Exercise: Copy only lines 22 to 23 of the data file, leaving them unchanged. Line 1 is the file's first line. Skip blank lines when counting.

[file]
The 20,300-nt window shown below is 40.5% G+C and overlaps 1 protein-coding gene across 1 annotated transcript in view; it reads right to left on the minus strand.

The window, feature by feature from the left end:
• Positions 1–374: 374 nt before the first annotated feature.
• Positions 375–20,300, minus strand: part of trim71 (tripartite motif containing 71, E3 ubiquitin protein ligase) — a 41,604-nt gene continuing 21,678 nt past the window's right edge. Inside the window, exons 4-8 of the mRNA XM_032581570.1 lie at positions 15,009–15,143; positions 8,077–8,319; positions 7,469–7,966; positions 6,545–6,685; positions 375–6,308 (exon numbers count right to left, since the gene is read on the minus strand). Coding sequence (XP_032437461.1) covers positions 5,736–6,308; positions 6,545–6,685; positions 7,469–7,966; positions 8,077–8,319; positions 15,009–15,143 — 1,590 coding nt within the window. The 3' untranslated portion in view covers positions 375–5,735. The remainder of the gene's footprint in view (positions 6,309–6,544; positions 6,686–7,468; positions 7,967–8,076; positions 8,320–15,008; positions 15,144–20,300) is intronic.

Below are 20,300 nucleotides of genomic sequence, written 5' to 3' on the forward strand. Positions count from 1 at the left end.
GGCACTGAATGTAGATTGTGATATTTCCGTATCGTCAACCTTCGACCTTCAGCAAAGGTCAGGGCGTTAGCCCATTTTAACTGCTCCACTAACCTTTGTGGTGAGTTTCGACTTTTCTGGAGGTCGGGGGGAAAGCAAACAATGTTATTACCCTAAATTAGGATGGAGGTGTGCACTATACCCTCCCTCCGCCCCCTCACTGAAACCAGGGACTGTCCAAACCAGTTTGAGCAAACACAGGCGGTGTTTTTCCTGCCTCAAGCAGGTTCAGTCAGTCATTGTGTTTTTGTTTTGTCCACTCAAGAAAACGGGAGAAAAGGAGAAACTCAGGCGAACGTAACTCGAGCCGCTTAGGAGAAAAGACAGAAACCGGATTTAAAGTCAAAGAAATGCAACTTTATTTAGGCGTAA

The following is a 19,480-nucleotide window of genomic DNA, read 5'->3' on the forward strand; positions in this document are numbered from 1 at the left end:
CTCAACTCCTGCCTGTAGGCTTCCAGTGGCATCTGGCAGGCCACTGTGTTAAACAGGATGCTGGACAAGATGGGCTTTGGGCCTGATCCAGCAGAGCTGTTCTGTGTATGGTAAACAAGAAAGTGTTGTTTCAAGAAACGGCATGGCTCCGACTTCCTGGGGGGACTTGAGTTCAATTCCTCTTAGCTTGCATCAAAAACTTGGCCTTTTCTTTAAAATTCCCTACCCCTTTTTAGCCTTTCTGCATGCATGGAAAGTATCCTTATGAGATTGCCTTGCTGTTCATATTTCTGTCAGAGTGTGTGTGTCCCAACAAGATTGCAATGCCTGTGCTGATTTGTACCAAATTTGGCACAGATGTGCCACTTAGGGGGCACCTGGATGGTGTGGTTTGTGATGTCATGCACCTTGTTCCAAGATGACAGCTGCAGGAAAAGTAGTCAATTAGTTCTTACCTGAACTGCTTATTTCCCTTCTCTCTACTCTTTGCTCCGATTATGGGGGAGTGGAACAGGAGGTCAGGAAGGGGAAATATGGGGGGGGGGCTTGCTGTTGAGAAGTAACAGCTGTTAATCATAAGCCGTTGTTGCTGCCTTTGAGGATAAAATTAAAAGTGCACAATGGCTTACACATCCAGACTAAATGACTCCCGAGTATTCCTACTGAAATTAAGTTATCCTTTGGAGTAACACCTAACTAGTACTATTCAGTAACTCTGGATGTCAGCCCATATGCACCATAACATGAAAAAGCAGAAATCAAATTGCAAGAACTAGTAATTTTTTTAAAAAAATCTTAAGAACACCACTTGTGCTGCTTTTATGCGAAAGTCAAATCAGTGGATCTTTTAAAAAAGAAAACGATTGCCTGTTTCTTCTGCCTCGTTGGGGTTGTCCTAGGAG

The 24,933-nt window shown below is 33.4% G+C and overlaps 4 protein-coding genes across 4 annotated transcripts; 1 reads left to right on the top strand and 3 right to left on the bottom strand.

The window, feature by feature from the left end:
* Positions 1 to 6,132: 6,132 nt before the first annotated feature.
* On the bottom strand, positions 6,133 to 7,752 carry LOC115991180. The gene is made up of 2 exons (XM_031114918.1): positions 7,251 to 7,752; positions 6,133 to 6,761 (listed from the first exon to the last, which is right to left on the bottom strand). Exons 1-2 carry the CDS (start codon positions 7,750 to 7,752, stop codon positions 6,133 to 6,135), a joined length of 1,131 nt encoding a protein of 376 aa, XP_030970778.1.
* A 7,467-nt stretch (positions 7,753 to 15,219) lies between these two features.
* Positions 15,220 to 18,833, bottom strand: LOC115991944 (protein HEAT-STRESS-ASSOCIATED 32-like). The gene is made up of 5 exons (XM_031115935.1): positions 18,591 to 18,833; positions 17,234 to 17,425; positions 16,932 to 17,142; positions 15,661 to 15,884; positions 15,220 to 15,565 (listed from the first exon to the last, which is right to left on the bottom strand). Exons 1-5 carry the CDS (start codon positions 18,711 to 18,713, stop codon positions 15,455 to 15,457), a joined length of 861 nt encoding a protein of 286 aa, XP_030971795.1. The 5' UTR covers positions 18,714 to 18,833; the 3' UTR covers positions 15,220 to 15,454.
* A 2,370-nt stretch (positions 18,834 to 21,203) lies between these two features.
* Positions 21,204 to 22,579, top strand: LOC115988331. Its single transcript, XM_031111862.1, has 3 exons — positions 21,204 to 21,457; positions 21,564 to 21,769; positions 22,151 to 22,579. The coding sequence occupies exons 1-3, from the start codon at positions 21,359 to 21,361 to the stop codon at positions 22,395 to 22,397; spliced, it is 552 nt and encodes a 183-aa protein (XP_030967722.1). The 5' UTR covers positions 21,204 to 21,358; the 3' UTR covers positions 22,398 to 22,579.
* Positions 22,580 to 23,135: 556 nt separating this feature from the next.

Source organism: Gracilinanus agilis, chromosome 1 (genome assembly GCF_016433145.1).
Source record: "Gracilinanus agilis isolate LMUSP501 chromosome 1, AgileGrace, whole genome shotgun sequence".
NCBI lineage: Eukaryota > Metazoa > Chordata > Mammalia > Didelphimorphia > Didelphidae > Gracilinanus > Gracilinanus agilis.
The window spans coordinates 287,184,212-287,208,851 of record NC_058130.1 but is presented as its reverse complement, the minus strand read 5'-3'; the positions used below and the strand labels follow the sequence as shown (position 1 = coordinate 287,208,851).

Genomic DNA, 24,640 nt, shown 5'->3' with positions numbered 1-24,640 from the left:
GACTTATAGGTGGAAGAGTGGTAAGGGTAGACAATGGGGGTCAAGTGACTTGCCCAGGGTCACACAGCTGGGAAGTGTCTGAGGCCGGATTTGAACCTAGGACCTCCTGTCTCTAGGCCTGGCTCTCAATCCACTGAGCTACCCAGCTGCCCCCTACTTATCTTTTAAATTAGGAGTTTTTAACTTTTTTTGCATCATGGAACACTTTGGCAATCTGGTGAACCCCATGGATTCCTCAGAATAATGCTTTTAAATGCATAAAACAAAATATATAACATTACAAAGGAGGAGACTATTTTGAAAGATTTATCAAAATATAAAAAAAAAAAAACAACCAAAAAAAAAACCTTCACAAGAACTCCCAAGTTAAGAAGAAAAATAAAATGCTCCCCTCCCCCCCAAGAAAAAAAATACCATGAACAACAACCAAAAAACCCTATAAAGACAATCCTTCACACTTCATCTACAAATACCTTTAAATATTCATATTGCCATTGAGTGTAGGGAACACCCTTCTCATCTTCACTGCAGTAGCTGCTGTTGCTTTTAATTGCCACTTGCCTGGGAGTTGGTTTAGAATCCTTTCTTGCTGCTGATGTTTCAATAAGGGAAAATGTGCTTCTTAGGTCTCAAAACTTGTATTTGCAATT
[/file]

Genomic DNA, 24,640 nt, shown 5'->3' with positions numbered 1-24,640 from the left:
GACTTATAGGTGGAAGAGTGGTAAGGGTAGACAATGGGGGTCAAGTGACTTGCCCAGGGTCACACAGCTGGGAAGTGTCTGAGGCCGGATTTGAACCTAGGACCTCCTGTCTCTAGGCCTGGCTCTCAATCCACTGAGCTACCCAGCTGCCCCCTACTTATCTTTTAAATTAGGAGTTTTTAACTTTTTTTGCATCATGGAACACTTTGGCAATCTGGTGAACCCCATGGATTCCTCAGAATAATGCTTTTAAATGCATAAAACAAAATATATAACATTACAAAGGAGGAGACTATTTTGAAAGATTTATCAAAATATAAAAAAAAAAAAACAACCAAAAAAAAAACCTTCACAAGAACTCCCAAGTTAAGAAGAAAAATAAAATGCTCCCCTCCCCCCCAAGAAAAAAAATACCATGAACAACAACCAAAAAACCCTATAAAGACAATCCTTCACACTTCATCTACAAATACCTTTAAATATTCATATTGCCATTGAGTGTAGGGAACACCCTTCTCATCTTCACTGCAGTAGCTGCTGTTGCTTTTAATTGCCACTTGCCTGGGAGTTGGTTTAGAATCCTTTCTTGCTGCTGATGTTTCAATAAGGGAAAATGTGCTTCTTAGGTCTCAAAACTTGTATTTGCAATT